Some medical examiners in Texas have relied on the work of medical school interns, unlicensed doctors and others with questionable expertise -- even for complex capital murder cases, according to a newspaper report Wednesday.
The Fort Worth Star-Telegram found that some offices used physicians who repeatedly failed certification exams or were disciplined for poor work. Growing caseloads and a shortage of licensed forensic pathologists could be prompting offices to relax qualification standards.
"Justice becomes secondary when too many bodies come into the morgue every day and when too few people are doing the autopsy," Dr. Stephen Pustilnik, Galveston County chief medical examiner, told the newspaper.
The National Association of Medical Examiners suggests that a forensic pathologist with no administrative duties should not exceed 250 autopsies per year. When a pathologist performs more than 350 per year, flagrant mistakes and misjudgments result, according to the group.
Records indicate the workload far exceeds those standards in some counties.
Dr. Ray Fernandez, chief medical examiner of Nueces County, said he handled 387 autopsies in 2008, despite the county's hiring of a part-time pathologist to help. He said he doesn't want to do more than 350, but the workload is unrelenting.
In a 2005 audit, Travis County's two pathologists may have handled an average of more than 500 cases each.
The state requires only a license to practice medicine for medical examiners. Dr. Randall Frost, Bexar County chief medical examiner, said they should be certified in anatomic and forensic pathology.
Otherwise, "that's like graduating from medical school and immediately going in and doing a heart transplant," he said.
American Board of Pathology records obtained by the Star-Telegram showed that the chief medical examiners of two counties, Dr. Corrine Stern of Webb County and Dr. Paul Shrode of El Paso County, were not certified.
A telephone call to Stern's Laredo office from The Associated Press was not answered Tuesday evening. No home telephone number for her was found. Shrode has told El Paso County officials that he plans to obtain certification.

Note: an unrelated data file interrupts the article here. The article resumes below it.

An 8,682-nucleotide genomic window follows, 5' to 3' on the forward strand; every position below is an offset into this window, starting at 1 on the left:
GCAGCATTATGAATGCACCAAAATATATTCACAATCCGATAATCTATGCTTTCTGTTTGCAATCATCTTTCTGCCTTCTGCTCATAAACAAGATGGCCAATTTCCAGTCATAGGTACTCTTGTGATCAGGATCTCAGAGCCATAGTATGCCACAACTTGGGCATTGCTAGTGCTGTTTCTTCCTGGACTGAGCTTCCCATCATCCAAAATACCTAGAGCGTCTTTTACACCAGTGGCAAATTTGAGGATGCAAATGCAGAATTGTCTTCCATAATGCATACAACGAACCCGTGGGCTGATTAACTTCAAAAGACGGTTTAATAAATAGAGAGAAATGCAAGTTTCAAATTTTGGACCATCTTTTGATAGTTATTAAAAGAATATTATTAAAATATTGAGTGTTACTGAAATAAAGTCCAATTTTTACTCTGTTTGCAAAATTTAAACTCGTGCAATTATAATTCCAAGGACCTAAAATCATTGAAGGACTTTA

In Harris County, a forensic pathologist on the medical examiner's staff lacks required board certification. The doctor "has amply demonstrated his expertise during his tenure, and the requirement for certification has been waived for him," spokesman Dan Morgan told the Star-Telegram.
Another Harris County pathologist, an assistant deputy chief of the medical examiner's office, was reassigned to administrative duties after his medical license lapsed. Morgan said the pathologist will return to his regular duties, including autopsies, after renewing his license.
Some counties have hired interns for training with the understanding that they take certification exams and have special permits.
In Dallas County, a trainee's autopsy on Marquette George helped convict Daniel Clate Acker, George's boyfriend, of capital murder. A federal court is reopening the case after a defense pathologist found "15 points of error" in the autopsy, the Star-Telegram reported.
The Dallas County medical examiner's office concluded that George was dead before her body was pushed from the truck. Dr. Glenn Larkin, a former Pennsylvania medical examiner who reviewed the case for the defense, concluded that George probably died from hitting the truck and the ground.
Acker's defense attorney contends that George died when she jumped from the moving truck.
Dr. Jeffrey Barnard, Dallas County chief medical examiner, declined comment on the case.
Frost, the medical examiner in Bexar County, said most medical examiners agree that there should be a strict limit on the number of autopsies a pathologist can perform. Some offices in Texas are "doing case after case after case, and are doing them very poorly," he said.
Others believe caps could dissuade medical examiners from doing complete autopsies.
Donald Lee, executive director of the Texas Conference of Urban Counties, an advocacy group, said strict limits would cause costs to soar. "Without strict limits, we can get it done, and we have gotten it done," he said.